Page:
Martha Furey is an American actress and playwright who has written and performed a number of one act plays both in Ireland and the United States.
Admission is free and all are welcome.

Kick up your heels at a Ceili for Kenya
Thursday August 30th, the Carrigaline GAA pavilion sees a Ceili for Kenya, held for Nora Cogan who departs for Turkana, Kenya on September 18th.
Nora joins fellow Carrigaline man Fr. John Heinhold (Kiltegan) in Lodwar for a two year assignment in association with the SMA African Missions. They will be working with the poor of the Turkana Desert, one of the hottest places on earth. For decades there has been an association between Turkana and Cork with the late Bishop Lucy joining Fr James Good for two years after his retirement. The current bishop of the dioceses is Bishop Patrick Harrington from Castletownbere.
This ceili marks the end of a very successful summer of traditional Irish nights run by the Owenabue Valley Traditional Group in the GAA Pavilion. The Ceili runs from 9pm to midnight and admission is £3. For information on tickets phone 021-4372035. Looking forward to seeing you there!

Comhaltas Day out
This year Comhaltas Ceolteoiri Eireann are celebrating 50 years. Cork county and city are celebrating the event with a full day of our native music, song and dance in Cork city. Hundreds of musicians, singers and dancers from the 24 Comhaltas branches around the county and city will be performing at all the shopping centres and several parts of the city. All traditional musicians are welcome to join in. Munster Comhaltas champions and All-Ireland Fleadh Ceoil winners will be on stage. The event will be officially opened by the Lord Mayor, Tom O'Driscoll and Senator Labhrás Ó Murchú at Emmett Place. A ceili dance workshop will be run in the Aras, Dyke Parade, by Donnacha O'Muineachán on Saturday evening from 6:30 p.m. to 8:30 p.m.. The day will conclude with a Ceili Mor Corcaig in the City Hall. Music is by the Turloughmore Ceili Band from Co. Clare, Fear an Tí Donnacha O'Muineachán and guest artist Sean O'Sé. The Saturday events are run in co-operation with the Cork Folk Festival which will run from Thursday August 30th to Sunday September 2nd.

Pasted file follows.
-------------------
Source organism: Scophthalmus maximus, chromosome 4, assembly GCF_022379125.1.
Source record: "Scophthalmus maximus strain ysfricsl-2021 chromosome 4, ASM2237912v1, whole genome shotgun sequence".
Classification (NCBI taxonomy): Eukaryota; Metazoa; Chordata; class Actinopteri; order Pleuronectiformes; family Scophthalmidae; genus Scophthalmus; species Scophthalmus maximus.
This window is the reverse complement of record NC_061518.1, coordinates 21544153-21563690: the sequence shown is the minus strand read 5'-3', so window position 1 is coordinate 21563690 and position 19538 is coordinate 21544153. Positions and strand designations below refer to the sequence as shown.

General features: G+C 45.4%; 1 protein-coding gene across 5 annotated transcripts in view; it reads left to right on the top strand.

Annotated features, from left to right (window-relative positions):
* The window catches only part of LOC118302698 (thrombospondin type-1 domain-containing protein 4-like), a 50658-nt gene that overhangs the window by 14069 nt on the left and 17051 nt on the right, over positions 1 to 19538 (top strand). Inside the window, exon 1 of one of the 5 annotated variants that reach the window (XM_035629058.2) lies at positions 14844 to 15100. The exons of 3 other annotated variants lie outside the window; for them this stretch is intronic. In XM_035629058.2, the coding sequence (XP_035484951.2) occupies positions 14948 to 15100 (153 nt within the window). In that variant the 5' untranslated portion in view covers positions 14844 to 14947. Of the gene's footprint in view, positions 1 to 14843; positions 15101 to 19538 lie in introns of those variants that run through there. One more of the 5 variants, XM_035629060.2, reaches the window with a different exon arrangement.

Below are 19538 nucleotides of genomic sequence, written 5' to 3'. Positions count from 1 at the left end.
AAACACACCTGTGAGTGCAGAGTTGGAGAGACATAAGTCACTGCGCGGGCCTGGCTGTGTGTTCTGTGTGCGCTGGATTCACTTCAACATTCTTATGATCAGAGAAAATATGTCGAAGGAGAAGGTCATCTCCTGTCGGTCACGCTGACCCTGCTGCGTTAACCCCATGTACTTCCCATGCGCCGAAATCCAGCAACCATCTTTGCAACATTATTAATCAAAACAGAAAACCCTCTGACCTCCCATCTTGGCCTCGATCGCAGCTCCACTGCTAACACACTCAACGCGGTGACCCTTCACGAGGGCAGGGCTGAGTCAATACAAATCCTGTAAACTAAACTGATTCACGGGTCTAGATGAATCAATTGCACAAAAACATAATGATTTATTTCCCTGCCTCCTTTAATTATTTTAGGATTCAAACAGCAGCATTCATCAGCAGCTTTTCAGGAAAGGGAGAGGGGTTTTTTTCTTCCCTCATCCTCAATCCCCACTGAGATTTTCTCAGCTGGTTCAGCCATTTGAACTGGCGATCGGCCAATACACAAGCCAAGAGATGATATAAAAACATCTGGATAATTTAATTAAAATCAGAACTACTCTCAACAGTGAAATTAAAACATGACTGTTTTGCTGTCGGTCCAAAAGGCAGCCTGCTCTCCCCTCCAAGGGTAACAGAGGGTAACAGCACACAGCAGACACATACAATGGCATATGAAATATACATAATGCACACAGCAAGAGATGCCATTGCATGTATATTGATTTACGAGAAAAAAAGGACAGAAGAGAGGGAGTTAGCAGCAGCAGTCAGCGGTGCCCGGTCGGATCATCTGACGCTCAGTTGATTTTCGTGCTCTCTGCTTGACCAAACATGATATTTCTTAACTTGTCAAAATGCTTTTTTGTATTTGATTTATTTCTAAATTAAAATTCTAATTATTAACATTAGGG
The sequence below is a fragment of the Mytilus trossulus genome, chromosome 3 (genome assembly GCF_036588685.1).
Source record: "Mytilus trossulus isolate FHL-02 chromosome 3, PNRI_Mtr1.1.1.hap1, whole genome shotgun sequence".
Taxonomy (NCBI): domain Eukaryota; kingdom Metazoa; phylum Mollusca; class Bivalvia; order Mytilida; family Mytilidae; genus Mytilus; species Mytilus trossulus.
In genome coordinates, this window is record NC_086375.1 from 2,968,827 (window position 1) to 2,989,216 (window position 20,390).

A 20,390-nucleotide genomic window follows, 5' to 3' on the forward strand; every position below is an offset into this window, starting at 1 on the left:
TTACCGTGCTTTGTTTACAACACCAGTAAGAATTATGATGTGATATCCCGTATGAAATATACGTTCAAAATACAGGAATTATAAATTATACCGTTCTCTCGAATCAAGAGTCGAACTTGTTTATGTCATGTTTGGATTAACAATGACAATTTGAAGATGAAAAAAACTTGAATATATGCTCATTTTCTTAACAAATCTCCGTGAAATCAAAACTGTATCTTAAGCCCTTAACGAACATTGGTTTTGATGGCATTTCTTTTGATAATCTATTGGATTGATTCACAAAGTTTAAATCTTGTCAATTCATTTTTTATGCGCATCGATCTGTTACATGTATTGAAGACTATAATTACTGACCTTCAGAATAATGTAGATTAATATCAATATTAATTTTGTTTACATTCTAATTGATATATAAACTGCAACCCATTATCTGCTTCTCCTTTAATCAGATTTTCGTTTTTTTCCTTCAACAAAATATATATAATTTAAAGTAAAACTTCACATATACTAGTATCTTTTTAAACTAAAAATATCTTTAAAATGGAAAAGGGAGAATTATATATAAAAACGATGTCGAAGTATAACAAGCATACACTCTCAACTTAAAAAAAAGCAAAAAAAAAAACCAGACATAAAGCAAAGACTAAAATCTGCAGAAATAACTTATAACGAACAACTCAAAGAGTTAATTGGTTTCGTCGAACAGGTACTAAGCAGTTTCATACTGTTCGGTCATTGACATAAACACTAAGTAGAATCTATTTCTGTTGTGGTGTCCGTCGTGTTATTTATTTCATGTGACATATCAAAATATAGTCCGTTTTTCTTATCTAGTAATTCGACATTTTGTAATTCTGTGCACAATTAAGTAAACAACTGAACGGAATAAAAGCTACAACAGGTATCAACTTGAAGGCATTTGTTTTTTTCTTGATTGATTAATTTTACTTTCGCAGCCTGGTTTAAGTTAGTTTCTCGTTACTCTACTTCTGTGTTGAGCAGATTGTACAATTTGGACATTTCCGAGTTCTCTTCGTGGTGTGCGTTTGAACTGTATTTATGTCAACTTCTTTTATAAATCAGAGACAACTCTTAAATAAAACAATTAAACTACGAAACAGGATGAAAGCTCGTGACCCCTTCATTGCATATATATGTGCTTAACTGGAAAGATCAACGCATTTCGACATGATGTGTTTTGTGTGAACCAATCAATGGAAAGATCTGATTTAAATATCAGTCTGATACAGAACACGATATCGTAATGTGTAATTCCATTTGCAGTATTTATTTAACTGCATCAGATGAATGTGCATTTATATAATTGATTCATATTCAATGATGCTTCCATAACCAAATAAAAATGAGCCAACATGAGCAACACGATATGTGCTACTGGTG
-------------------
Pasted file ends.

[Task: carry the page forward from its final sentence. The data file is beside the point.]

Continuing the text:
Last Couple of Irish nights
The very successful season is nearly at an end for the Owenabue Valley Traditional Irish nights. If your looking a great night of traditional Irish music, singing and dancing then head for the Carrigaline GAA Pavilion this Thursday night. Music will be provided by the Owenabue Valley Traditional Group for ceili, old time and set dancing. Step dancers from the Kiely Walsh Academy of dance will be providing some cabaret entertainment during the night also. Dancing begins at 9 p.m. and continues until 12 midnight and if your not so sure then there will be some helping hands around to guide you along. Great family entertainment for locals and tourists alike all for just £3 each.